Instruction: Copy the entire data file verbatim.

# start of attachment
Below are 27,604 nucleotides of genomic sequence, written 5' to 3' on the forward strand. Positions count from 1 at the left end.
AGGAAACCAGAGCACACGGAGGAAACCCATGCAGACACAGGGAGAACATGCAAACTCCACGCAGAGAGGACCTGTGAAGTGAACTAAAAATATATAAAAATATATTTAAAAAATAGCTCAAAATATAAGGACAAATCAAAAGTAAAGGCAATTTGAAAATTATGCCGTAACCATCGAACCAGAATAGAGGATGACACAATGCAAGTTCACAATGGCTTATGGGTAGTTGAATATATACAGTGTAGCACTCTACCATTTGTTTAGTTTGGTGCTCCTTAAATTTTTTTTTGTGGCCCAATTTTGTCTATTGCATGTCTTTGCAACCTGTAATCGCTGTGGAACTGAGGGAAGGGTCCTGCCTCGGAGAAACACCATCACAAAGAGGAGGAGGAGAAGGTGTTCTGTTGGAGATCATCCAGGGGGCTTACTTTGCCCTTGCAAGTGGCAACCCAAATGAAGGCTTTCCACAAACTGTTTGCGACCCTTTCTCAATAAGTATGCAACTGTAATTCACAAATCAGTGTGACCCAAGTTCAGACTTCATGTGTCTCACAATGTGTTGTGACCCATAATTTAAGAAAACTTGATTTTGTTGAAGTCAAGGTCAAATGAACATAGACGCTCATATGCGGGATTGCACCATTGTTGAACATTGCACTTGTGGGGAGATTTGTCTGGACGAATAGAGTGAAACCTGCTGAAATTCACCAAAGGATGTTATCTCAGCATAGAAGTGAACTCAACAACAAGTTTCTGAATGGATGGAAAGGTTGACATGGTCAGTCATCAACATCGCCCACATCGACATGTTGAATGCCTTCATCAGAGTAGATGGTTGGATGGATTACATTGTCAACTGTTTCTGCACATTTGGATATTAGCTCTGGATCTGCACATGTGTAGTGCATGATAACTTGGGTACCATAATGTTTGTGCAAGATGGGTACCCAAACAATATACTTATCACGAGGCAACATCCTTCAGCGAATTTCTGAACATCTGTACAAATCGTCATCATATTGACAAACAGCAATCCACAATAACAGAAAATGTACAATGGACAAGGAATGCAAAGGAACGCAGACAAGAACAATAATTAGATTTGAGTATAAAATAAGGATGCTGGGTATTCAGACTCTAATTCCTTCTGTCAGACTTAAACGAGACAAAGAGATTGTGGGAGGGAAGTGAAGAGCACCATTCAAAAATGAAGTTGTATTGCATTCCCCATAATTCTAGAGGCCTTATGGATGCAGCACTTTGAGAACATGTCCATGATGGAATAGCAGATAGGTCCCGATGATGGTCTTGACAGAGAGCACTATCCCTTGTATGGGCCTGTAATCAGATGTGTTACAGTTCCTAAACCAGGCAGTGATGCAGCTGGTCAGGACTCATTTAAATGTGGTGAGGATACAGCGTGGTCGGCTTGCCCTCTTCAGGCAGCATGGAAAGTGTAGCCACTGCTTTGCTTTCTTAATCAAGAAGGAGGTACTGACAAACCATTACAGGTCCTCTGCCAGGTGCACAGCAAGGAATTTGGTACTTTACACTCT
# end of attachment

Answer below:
Below are 27,604 nucleotides of genomic sequence, written 5' to 3' on the forward strand. Positions count from 1 at the left end.
AGGAAACCAGAGCACACGGAGGAAACCCATGCAGACACAGGGAGAACATGCAAACTCCACGCAGAGAGGACCTGTGAAGTGAACTAAAAATATATAAAAATATATTTAAAAAATAGCTCAAAATATAAGGACAAATCAAAAGTAAAGGCAATTTGAAAATTATGCCGTAACCATCGAACCAGAATAGAGGATGACACAATGCAAGTTCACAATGGCTTATGGGTAGTTGAATATATACAGTGTAGCACTCTACCATTTGTTTAGTTTGGTGCTCCTTAAATTTTTTTTTGTGGCCCAATTTTGTCTATTGCATGTCTTTGCAACCTGTAATCGCTGTGGAACTGAGGGAAGGGTCCTGCCTCGGAGAAACACCATCACAAAGAGGAGGAGGAGAAGGTGTTCTGTTGGAGATCATCCAGGGGGCTTACTTTGCCCTTGCAAGTGGCAACCCAAATGAAGGCTTTCCACAAACTGTTTGCGACCCTTTCTCAATAAGTATGCAACTGTAATTCACAAATCAGTGTGACCCAAGTTCAGACTTCATGTGTCTCACAATGTGTTGTGACCCATAATTTAAGAAAACTTGATTTTGTTGAAGTCAAGGTCAAATGAACATAGACGCTCATATGCGGGATTGCACCATTGTTGAACATTGCACTTGTGGGGAGATTTGTCTGGACGAATAGAGTGAAACCTGCTGAAATTCACCAAAGGATGTTATCTCAGCATAGAAGTGAACTCAACAACAAGTTTCTGAATGGATGGAAAGGTTGACATGGTCAGTCATCAACATCGCCCACATCGACATGTTGAATGCCTTCATCAGAGTAGATGGTTGGATGGATTACATTGTCAACTGTTTCTGCACATTTGGATATTAGCTCTGGATCTGCACATGTGTAGTGCATGATAACTTGGGTACCATAATGTTTGTGCAAGATGGGTACCCAAACAATATACTTATCACGAGGCAACATCCTTCAGCGAATTTCTGAACATCTGTACAAATCGTCATCATATTGACAAACAGCAATCCACAATAACAGAAAATGTACAATGGACAAGGAATGCAAAGGAACGCAGACAAGAACAATAATTAGATTTGAGTATAAAATAAGGATGCTGGGTATTCAGACTCTAATTCCTTCTGTCAGACTTAAACGAGACAAAGAGATTGTGGGAGGGAAGTGAAGAGCACCATTCAAAAATGAAGTTGTATTGCATTCCCCATAATTCTAGAGGCCTTATGGATGCAGCACTTTGAGAACATGTCCATGATGGAATAGCAGATAGGTCCCGATGATGGTCTTGACAGAGAGCACTATCCCTTGTATGGGCCTGTAATCAGATGTGTTACAGTTCCTAAACCAGGCAGTGATGCAGCTGGTCAGGACTCATTTAAATGTGGTGAGGATACAGCGTGGTCGGCTTGCCCTCTTCAGGCAGCATGGAAAGTGTAGCCACTGCTTTGCTTTCTTAATCAAGAAGGAGGTACTGACAAACCATTACAGGTCCTCTGCCAGGTGCACAGCAAGGAATTTGGTACTTTACACTCT